Folate-responsive optic neuropathy

J Neuroophthalmol. 1994 Sep;14(3):163-9.


We examined six patients who presented with bilateral, progressive visual loss. Each patient had a bilateral decrease in visual acuity, poor color vision, and central or cecocentral scotomas. Optic nerve head appearance varied from normal to diffusely pale. All patients consumed tobacco, ethanol, or both. Each patient was folate deficient and had normal vitamin B12 levels. Patients were treated with oral folic acid, 1 mg per day. Visual acuity improved bilaterally in all patients (mean: five lines in 2 months). Folate deficiency should be considered in any patient with progressive bilateral optic neuropathy of unknown etiology. Treatment with folic acid can result in significant improvement in visual function.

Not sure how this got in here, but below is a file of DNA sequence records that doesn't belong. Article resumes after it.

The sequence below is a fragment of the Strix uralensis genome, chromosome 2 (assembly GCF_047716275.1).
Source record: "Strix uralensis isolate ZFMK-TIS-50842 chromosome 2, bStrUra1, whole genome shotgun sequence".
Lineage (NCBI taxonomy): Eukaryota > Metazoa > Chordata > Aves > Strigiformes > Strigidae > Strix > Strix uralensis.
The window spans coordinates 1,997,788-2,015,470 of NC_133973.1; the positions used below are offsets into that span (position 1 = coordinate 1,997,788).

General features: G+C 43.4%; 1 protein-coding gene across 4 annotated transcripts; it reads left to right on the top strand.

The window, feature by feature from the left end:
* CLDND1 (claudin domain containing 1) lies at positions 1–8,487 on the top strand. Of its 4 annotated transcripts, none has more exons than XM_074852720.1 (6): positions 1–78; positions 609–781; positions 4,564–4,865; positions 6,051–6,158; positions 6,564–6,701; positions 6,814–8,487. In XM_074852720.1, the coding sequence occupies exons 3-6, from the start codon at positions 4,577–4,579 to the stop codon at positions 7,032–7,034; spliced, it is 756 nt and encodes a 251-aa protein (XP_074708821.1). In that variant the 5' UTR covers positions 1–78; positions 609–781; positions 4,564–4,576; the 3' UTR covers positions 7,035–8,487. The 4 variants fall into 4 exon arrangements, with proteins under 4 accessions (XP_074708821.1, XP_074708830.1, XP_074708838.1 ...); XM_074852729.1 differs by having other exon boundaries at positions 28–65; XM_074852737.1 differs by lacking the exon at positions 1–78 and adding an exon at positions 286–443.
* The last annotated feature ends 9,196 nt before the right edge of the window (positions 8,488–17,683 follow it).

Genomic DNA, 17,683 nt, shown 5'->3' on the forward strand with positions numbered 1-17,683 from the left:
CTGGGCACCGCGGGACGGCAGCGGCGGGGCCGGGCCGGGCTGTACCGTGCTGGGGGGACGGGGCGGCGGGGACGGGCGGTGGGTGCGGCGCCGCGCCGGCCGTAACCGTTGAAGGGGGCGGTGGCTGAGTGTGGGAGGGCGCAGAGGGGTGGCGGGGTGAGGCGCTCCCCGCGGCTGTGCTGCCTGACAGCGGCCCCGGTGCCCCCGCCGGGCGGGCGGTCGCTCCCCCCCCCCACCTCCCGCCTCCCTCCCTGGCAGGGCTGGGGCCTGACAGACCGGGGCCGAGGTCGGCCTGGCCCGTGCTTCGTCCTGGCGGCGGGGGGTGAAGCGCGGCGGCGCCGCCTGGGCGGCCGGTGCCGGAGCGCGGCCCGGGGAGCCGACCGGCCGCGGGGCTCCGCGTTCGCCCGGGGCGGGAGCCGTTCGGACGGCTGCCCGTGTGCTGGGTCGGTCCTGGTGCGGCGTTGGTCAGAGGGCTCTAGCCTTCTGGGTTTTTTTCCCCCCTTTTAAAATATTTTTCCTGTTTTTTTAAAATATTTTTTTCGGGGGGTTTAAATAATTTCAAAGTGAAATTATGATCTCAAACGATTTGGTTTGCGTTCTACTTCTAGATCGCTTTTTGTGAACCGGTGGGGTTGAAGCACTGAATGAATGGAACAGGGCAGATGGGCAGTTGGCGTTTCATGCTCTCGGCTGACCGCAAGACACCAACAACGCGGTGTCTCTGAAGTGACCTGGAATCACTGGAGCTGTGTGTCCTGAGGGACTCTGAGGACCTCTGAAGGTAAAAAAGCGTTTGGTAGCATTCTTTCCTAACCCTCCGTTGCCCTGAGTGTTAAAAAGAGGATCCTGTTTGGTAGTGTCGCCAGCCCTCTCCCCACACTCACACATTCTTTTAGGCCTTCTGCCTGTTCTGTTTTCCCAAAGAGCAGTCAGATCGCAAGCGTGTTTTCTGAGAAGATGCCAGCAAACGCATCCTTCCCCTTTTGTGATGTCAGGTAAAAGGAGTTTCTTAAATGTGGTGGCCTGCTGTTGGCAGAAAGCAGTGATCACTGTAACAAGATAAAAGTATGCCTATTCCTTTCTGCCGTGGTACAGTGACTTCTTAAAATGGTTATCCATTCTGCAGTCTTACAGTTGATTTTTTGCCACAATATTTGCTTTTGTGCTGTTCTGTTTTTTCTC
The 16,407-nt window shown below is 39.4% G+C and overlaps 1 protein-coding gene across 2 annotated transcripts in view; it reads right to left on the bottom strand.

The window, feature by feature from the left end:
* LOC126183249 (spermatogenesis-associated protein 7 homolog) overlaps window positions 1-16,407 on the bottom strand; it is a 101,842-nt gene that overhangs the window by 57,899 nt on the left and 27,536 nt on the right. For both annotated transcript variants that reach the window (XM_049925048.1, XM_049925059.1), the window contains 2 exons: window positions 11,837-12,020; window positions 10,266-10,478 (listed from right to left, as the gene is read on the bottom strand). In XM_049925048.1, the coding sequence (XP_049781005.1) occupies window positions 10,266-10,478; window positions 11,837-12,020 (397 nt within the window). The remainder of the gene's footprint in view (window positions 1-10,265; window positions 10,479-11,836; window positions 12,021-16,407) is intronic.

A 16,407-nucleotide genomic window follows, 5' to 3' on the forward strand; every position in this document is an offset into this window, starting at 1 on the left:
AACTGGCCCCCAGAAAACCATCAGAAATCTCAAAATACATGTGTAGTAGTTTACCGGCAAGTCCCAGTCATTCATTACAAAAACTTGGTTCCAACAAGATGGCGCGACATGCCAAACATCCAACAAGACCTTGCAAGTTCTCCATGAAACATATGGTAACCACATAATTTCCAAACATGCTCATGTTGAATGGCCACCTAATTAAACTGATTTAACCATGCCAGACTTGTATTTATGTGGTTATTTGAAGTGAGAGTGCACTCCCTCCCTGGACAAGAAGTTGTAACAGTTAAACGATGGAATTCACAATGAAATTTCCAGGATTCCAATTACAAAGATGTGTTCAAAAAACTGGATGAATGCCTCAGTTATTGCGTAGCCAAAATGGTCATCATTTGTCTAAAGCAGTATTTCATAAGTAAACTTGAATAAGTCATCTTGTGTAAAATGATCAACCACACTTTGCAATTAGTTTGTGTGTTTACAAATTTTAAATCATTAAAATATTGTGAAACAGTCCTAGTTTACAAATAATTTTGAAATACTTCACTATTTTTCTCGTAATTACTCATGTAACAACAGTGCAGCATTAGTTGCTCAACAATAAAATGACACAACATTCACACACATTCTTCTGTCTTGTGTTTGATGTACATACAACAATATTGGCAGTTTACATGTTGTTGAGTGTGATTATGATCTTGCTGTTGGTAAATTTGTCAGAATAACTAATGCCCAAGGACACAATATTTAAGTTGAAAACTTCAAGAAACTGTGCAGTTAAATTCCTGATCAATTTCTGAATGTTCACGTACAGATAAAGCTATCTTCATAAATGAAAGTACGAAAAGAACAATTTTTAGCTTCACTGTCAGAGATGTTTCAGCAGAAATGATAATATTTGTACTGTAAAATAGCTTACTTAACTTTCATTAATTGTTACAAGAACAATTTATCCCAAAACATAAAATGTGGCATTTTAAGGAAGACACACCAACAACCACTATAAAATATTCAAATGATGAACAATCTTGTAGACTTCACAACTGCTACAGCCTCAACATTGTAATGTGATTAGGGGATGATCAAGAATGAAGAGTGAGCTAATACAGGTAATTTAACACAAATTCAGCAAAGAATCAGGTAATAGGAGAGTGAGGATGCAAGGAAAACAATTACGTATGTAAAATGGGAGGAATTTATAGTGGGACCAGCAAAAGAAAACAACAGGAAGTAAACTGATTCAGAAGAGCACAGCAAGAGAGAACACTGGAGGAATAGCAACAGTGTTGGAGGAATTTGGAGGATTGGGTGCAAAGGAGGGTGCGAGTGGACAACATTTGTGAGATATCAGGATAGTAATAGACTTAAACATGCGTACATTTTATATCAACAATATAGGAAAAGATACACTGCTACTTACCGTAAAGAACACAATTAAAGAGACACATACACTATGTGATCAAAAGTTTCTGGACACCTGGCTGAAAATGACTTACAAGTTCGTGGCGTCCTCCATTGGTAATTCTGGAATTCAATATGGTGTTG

Publication types

  • Research Support, Non-U.S. Gov't

MeSH terms

  • Administration, Oral
  • Adult
  • Alcohol Drinking / adverse effects
  • Amblyopia / etiology
  • Female
  • Folic Acid / administration & dosage
  • Folic Acid / therapeutic use*
  • Folic Acid Deficiency / complications
  • Humans
  • Male
  • Middle Aged
  • Optic Nerve Diseases / drug therapy*
  • Optic Nerve Diseases / etiology
  • Smoking / adverse effects
  • Visual Acuity
  • Visual Field Tests
  • Visual Fields


  • Folic Acid